Sunday, 21 March 2010

Love 'Em Or Hate 'Em

Big banks. We love to hate 'em. Canadians agree on 3 topics we love & hate to discuss: the weather, hockey (that's ice hockey, for those who are not of the Canadian persuasion) and banks. The banks who nickle and dime us to death with their silly service charges. Who have us on a leash with their mortgages. Who make record profits in times of desperate economical hardship.

Still, it could be worse, and there are alternatives. We bank at a local credit union, owned and controlled by its customers. It's small, friendly, and most of its profits get plowed back into the community. I like that concept; it's called good citizenship.

But love 'em or hate 'em: unless there's some sort of sudden monetary revolution, those banks are here to stay. So better get used to them. And as their customers, it's up to us tell them what we expect from them. How we think they should behave as good corporate citizens.

Some banks seem to listen. The TD Bank, for example, has a little-known division called "TD Friends Of The Environment Foundation". It's not big and operates on a modest budget (God forbid we seriously invest in our environment!), but has its heart in the right place.
It awards modest grants to environmentally friendly initiatives all over the country. Any Canadian organization with a charitable status can apply, and it's not complicated to do. What I like about it is does its thing quietly in the background, not blowing its own horn (much). It seems to suggest it's just something any corporation should do. I like that concept.

We only found out about it because Jacomyn was asked to participate in the board of the Thunder Bay chapter. Of course she said yes. This is a wonderful opportunity to witness from up close and personal how a big bank lives up to its promise to be a good corporate citizen. Or, will it turn out to just be another example of Greenwashing...?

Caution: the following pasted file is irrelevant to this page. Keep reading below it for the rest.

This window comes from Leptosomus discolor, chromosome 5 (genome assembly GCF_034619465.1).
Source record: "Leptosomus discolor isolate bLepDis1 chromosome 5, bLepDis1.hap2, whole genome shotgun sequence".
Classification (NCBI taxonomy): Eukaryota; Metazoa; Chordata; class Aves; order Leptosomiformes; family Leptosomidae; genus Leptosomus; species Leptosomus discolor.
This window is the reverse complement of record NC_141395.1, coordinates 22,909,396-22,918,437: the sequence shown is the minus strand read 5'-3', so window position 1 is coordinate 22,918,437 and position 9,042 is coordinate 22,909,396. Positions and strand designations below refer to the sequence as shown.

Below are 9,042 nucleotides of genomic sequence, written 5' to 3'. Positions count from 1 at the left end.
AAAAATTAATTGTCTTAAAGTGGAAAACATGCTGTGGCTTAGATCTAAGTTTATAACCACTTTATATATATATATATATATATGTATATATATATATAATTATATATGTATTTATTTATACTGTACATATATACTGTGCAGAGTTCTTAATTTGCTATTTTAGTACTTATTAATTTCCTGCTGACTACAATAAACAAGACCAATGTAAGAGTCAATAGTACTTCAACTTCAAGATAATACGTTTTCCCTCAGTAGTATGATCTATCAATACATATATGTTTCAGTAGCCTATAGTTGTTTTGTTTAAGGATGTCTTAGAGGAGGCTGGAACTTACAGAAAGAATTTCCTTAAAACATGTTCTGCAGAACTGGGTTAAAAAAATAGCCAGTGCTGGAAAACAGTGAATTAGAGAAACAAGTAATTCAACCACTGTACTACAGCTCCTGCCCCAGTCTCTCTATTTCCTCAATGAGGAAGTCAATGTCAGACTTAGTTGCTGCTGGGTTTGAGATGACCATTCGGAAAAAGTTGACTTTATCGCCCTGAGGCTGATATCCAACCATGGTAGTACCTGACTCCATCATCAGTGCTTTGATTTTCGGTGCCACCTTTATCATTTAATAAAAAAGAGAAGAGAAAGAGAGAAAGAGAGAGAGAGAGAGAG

For now, just the fact they invited us is encouraging. We'll keep you posted!

Sunday, 14 March 2010

Must Be Spring

This weekend we "sprung forward" to Daylight Saving Time, and we had the Seed Swap event in the Gillies Community Centre. All sure signs that spring will be soon upon us. That, and the fact it was a steamy 13C.

The Seed Swap is a wonderful local initiative, bringing people together to share, well, seeds for their gardens. Healthy, wholesome, pesticide- and genetic manipulation-free seeds. This local event has expanded beyond seeds, and now includes composters, local beekeepers, water awareness, planting & growing tips and much more - anything related to feeding a small community in an environmentally sustainable way without "big agro".

We went home with a good collection of new seeds, lots of new ideas & inspiration - and something unexpected: a brand-new cold frame, donated to us!

A cold frame, you may well ask, what the bleep is that? It's a glass-covered frame used to protect plants and seedlings from frost as well as for hardening off seedlings before they go into the ground. Very low-tech and very effective.

Our spiffy cold frame before going outside to help germinate veggies

This particular cold frame was designed and made by Jessie Pineault, a grade ll student at ESC de la Verendry in Thunder Bay. He did a great job on it, using left-over acryllic sheets used for window insulation.

So thanks to Jessie, we'll now be able to get a head start on our veggies, grown from organic seed-swap seeds!
Life can be good. Must be spring...

Sunday, 7 March 2010

Cool Kitchen Tools

One more thing about last week's Duluth Sister Cities delegation we had the pleasure to host. Not only was it a pleasant experience, they also left us an interesting gift: a very cool cutting  board made out of recycled card board, made locally (i.e. Duluth) by Epicurian!

 It's well-designed, tough, knife-friendly, even dishwasher safe. And it's got these cool-looking silicone gripper edges so it won't slide all over your counter top.

And not only that: the company has some inspiring ideas about how to run a business in an environmentally responsible fashion, investing in wind power, using renewable and/or recycled resources, diverting nearly all excess heat and materials to a co-generation plant, and only using non- or low VOC-emitting manufacturing processes.

You gotta love it when a company sees the bigger picture and not just the bottom line - and makes a good product to boot! Check them out at